Excerpted from an article in the Telegraph (UK) titled "Ritalin May have Long-Term Side Effects"
RITALIN, the "chemical cosh" prescribed to about 25,000 British children, triggers changes to the brain long after its calming effects have worn off, scientists report today.
Researchers believe that Ritalin is safe, but say that questions remain about its long-term side effects. The changes, which are not fully understood, are similar to those occurring with other forms of amphetamine and also cocaine.
Ritalin is a mild amphetamine prescribed to children with attention deficit hyperactivity disorder. It works on the central nervous system as a stimulant, and as well as calming hyperactive youngsters, can leave some feeling lethargic, depressed or withdrawn.
In America, where up to 40 per cent of pupils in some schools are on medication for ADHD, there are concerns that the drug is given inappropriately to naturally boisterous, but otherwise healthy, children.
Last year, the Government's watchdog, the National Institute for Clinical Excellence, recommended that Ritalin be made available on the NHS for children with serious hyperactivity.
Now scientists at the University at Buffalo, New York, have shown that the drug methylphenidate, the generic form of Ritalin, may have long-term effects on brain function.
Dr Joan Baizer, who is due to present the study at the Society for Neuroscience in San Diego, California, said: "Clinicians consider Ritalin to be short-acting. When the active dose has worked its way through the system, they consider it 'all gone'.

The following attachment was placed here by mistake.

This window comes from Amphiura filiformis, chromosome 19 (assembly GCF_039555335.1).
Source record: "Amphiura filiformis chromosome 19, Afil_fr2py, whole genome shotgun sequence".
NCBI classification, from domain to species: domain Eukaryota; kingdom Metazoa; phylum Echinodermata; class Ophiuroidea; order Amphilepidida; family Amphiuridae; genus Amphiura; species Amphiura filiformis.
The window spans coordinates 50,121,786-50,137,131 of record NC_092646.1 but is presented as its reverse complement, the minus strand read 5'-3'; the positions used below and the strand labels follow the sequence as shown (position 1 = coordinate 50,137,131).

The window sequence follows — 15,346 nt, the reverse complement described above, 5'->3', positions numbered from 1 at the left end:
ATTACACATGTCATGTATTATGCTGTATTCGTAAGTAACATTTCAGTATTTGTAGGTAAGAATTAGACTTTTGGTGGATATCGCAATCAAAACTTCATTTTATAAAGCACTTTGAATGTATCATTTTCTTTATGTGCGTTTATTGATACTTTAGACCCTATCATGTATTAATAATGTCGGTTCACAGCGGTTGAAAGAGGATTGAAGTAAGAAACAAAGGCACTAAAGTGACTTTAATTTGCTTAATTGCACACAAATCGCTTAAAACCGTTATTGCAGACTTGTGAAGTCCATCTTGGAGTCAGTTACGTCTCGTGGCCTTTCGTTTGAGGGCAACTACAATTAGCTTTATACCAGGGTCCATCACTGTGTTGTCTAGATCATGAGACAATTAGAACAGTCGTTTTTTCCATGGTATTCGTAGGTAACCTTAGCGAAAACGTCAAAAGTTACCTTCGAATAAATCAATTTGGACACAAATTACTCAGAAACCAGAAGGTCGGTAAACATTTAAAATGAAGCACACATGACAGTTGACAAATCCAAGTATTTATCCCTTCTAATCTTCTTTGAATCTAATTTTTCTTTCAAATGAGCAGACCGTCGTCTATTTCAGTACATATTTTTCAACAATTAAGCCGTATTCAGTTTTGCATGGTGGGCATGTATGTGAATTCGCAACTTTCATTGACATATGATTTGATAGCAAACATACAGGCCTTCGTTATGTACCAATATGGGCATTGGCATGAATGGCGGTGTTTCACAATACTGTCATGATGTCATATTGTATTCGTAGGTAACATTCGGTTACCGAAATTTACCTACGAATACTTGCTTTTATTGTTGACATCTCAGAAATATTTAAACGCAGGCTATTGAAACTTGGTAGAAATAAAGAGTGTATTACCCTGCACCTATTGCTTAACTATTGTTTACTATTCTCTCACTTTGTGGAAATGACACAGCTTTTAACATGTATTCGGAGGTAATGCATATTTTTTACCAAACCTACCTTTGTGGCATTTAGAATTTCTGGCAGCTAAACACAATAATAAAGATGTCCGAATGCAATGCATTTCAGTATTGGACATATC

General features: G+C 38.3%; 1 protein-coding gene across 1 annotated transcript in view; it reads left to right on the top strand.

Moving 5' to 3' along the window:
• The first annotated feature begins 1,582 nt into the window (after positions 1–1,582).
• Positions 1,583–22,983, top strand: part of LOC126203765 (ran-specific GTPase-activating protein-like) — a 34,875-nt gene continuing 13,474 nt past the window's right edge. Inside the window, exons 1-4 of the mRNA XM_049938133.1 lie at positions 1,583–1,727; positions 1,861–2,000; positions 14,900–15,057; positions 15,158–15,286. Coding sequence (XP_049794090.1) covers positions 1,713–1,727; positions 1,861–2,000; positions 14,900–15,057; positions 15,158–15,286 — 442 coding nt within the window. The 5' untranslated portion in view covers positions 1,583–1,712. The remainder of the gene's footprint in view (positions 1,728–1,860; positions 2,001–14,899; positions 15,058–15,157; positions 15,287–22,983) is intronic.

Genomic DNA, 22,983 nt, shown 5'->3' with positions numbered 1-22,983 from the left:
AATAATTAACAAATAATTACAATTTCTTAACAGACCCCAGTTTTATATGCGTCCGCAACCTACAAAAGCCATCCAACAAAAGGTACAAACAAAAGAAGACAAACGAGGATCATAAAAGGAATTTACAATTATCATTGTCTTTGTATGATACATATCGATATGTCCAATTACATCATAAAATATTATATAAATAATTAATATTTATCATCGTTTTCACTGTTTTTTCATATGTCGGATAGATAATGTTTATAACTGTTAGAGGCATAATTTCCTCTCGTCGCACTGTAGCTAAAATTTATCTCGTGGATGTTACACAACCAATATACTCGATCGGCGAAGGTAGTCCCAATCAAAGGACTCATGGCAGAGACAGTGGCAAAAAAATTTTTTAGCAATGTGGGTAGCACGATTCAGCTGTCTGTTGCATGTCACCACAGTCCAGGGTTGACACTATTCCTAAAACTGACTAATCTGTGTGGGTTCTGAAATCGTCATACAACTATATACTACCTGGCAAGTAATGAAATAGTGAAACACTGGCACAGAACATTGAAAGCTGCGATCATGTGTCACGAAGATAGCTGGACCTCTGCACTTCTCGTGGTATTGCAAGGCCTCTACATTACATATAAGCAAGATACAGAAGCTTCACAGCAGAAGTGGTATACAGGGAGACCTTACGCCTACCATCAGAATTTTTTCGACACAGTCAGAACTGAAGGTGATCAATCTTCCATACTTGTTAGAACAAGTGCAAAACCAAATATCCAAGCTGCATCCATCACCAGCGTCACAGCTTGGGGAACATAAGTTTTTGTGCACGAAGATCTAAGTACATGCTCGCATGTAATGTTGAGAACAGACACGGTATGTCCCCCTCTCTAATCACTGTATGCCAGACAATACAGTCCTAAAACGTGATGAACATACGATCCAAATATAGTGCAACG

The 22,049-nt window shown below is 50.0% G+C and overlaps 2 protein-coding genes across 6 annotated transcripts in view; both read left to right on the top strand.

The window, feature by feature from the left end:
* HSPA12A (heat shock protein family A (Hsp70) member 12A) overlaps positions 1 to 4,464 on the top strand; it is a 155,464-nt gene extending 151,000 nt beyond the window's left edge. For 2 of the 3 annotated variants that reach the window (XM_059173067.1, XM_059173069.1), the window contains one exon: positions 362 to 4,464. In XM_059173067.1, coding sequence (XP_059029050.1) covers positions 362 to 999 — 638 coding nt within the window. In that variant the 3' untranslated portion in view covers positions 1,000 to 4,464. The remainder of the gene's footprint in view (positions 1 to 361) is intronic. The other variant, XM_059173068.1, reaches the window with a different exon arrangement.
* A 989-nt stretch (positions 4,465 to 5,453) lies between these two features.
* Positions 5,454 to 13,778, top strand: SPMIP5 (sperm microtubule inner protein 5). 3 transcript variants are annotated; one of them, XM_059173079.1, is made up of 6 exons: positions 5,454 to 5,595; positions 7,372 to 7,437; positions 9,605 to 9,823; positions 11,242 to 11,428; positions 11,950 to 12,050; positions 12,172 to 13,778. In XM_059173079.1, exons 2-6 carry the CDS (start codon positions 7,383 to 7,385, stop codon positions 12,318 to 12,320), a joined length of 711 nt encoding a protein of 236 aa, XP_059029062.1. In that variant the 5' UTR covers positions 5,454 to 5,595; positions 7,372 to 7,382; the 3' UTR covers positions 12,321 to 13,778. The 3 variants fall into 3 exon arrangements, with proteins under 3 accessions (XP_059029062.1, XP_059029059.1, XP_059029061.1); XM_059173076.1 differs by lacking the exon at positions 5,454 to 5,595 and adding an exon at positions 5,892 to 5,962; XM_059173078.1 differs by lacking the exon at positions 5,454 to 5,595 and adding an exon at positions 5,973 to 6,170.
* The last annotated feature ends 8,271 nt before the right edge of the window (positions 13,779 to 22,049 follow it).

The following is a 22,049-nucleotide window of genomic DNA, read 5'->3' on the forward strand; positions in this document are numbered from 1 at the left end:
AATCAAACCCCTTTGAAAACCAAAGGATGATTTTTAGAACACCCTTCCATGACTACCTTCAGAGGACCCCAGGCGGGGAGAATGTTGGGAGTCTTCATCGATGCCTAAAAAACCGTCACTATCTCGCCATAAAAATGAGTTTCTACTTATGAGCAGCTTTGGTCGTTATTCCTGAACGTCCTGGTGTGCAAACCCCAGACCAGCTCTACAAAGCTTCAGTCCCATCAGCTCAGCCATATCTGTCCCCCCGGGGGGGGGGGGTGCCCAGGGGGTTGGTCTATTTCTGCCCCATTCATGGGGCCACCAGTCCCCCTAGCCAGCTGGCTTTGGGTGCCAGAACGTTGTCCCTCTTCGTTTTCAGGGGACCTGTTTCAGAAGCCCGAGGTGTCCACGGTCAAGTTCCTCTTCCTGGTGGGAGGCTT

"Our research with gene expression in an animal model suggests that it has the potential for causing long-lasting changes in brain cell structure and function.
"Children have been given Ritalin daily for many years, and it is extremely effective and beneficial, but it's not quite as simple as a short-acting drug. We need to look at it more closely."
Although the changes are similar to those seen with cocaine, there is no evidence that the low doses given to children are likely to lead to addiction.
Br Baizer added: "Ritalin does appear to be safe when used properly, but it is still important to ask what it is doing in the brain."
High doses of amphetamine and cocaine switch on certain genes in particular brain cells which alter the way nerve cells work. One of these genes is called c-fos and is known to be involved in movement and motivation in part of the brain known as the striatum.
The team wanted to see if the drug caused c-fos activation in the same parts of the brain, and at the same levels, as the other drugs.
Using young rats as an animal model, they gave one group sweetened milk containing a relatively high dose of methylphenidate. The dose was designed to mimic the effects of Ritalin on children. The other group was given ordinary sweetened milk.
After 90 minutes, the brains of both groups were analyzed for the presence of c-fos. Results showed there were many more neurons with c-fos activity in the brains of rats given methylphenidate, particularly in the striatum, than in the brains of control rats.
Dr Baizer said: "These data do suggest that there are effects of Ritalin on cell function that outlast the short term and we should sort that out. There is no indication of tolerance, but we have no idea if there is adaptation to the effects."